The Brain Fitness Club

May 9, 2016 - Peggy Bargmann

The United Methodist Church is leading in the fight against Alzheimer's as a partner with us in the Faith United Against Alzheimer's Coalition. Many congregations are doing important work supporting those with Alzheimer's and their families, including First United Methodist Church of Winter Park, Florida. Thank you to Director Peggy Bargmann for this piece on the Brain Fitness Club. ~ Trish

Tom Gerrity was a man of many talents. He could rebuild car engines, do electrical wiring, plumbing, woodworking, and play the piano. It was difficult to understand how this intelligent, educated engineer could go from designing mechanical systems for skyscrapers in New York City, including Trump Tower and the IBM Building, to being unable to add a simple list of numbers. Yet this was the reality that Tom Gerrity faced back in 1996. To compensate for the challenges he faced at work, Tom bought a small tape recorder to take to meetings, a spell checker (before spell check!), and even called his wife to have her add up numbers for him.

After two years of medical testing, the devastating diagnosis was early-onset Alzheimer’s disease. Forced to retire at age 55, Tom at first kept busy doing chores around the house and driving their teenage daughter to her activities. Once their daughter left for college, Tom was no longer driving and Nancy continued working. At the end of her day Tom would greet her by saying, “I’m bored being at home with just the dog.” Research into available programs for Tom in the Orlando, Florida area quickly revealed a major gap in community resources for those with early onset dementia. Nancy recognized that what Tom needed was a setting where he could socialize, and be safely engaged cognitively and physically. The decision was made that since no program existed, that they needed to create one. It took two years of talking with various local leaders and organizations with several stops and starts before Nancy got a big break. She met the wife of the senior pastor of the First United Methodist Church of Winter Park, who encouraged Nancy to approach the church about a program for people with early onset dementia. The church welcomed the program with open arms, providing start-up funding and space to conduct a pilot program.

In collaboration with the First United Methodist Church of Winter Park and the University of Central Florida’s Department of Communication Sciences and Disorders, the Brain Fitness Club opened in August 2007 and continues today. The program serves individuals with early dementia who are aware of their cognitive challenges and want to participate in activities that stimulate the mind and body in a social setting. The group meets twice weekly for four hours each day. The program is divided into three 14-week semesters in alignment with the University’s academic calendar. Each class is limited to 16 members who can then register for subsequent semesters, remaining in the program as long as the program meets their needs. Brain Fitness Club is a success-based program and is meant to highlight the strengths and capabilities of the members.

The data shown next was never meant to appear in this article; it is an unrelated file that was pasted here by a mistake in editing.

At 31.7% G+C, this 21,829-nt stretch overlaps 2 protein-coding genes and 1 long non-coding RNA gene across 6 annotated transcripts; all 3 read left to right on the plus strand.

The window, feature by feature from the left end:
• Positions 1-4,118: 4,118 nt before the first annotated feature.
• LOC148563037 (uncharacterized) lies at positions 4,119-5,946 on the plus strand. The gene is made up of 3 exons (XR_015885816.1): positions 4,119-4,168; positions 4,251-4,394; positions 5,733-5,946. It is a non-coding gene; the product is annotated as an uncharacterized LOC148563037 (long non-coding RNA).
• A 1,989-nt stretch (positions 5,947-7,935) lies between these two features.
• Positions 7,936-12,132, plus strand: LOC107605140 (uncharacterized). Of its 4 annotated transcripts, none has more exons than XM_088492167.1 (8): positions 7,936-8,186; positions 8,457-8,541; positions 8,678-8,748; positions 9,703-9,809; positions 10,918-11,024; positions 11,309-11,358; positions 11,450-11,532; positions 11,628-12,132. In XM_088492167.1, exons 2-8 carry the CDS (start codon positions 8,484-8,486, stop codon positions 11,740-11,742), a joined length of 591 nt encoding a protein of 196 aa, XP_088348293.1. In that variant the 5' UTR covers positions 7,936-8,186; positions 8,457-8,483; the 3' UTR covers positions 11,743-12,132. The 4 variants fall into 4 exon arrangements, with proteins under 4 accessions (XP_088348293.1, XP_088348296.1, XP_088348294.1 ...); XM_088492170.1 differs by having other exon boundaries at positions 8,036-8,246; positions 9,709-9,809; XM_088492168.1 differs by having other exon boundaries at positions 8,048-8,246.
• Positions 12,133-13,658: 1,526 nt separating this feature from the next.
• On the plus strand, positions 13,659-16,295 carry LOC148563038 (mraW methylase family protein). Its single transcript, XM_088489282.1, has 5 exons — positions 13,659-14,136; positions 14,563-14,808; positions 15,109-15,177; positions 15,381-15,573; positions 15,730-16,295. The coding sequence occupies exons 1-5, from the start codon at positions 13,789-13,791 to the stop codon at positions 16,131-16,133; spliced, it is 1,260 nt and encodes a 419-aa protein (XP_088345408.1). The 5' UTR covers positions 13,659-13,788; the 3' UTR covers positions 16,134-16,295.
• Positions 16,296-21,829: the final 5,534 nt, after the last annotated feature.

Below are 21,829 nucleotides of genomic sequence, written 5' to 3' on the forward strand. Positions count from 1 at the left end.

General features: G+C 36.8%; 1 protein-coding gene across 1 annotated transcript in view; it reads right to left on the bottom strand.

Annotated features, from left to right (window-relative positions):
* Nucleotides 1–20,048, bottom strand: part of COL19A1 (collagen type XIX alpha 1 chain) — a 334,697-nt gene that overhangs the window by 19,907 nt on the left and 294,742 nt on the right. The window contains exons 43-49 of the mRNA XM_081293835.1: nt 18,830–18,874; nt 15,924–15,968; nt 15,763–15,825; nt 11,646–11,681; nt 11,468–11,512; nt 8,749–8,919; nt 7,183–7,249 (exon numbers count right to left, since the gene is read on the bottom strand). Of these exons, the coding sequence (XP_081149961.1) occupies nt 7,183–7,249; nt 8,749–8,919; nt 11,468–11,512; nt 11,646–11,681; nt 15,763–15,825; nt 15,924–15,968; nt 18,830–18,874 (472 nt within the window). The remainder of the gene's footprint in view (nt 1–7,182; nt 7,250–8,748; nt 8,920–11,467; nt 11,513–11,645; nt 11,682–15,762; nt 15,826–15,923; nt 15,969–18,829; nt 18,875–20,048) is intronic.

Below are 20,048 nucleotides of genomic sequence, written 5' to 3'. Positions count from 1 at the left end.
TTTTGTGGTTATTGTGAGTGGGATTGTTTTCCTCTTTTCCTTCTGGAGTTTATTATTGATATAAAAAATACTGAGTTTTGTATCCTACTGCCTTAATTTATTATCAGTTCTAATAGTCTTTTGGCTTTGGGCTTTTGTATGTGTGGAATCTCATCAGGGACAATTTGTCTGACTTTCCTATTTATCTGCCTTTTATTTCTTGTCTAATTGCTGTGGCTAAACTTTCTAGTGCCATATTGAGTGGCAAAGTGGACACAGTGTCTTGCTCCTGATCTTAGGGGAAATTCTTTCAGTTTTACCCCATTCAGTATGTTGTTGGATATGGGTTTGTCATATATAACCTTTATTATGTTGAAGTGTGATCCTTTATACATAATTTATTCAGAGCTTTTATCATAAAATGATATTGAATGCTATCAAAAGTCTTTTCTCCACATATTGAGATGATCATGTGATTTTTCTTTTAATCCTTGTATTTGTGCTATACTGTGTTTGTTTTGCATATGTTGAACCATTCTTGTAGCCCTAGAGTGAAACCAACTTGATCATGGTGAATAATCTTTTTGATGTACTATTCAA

Because of the positive response and high demand, there are now two Brain Fitness Club classes at the First United Methodist Church of Winter Park. And an additional program to serve individuals in Orlando was recently started at the First United Methodist Church of Orlando. It is inspiring to see the powerful way these two congregations are serving their communities to promote health and wellness.

Members, family care partners and local health professionals have given such positive feedback and encouragement that the Brain Fitness Club secured a grant to develop a manual and coaching model for other congregations. Our goal is to help people like Tom find a place where they can be with others experiencing similar challenges and receive programming that stimulates the mind and body to promote brain health. To lean more please email me at

About the Author


Peggy Bargmann

UsAgainstAlzheimer's is a 501(c)(3) organization connecting networks of organizations and individuals to take action to end Alzheimer’s by 2020, while providing the general public, policy leaders and the media with vital information about Alzheimer’s disease.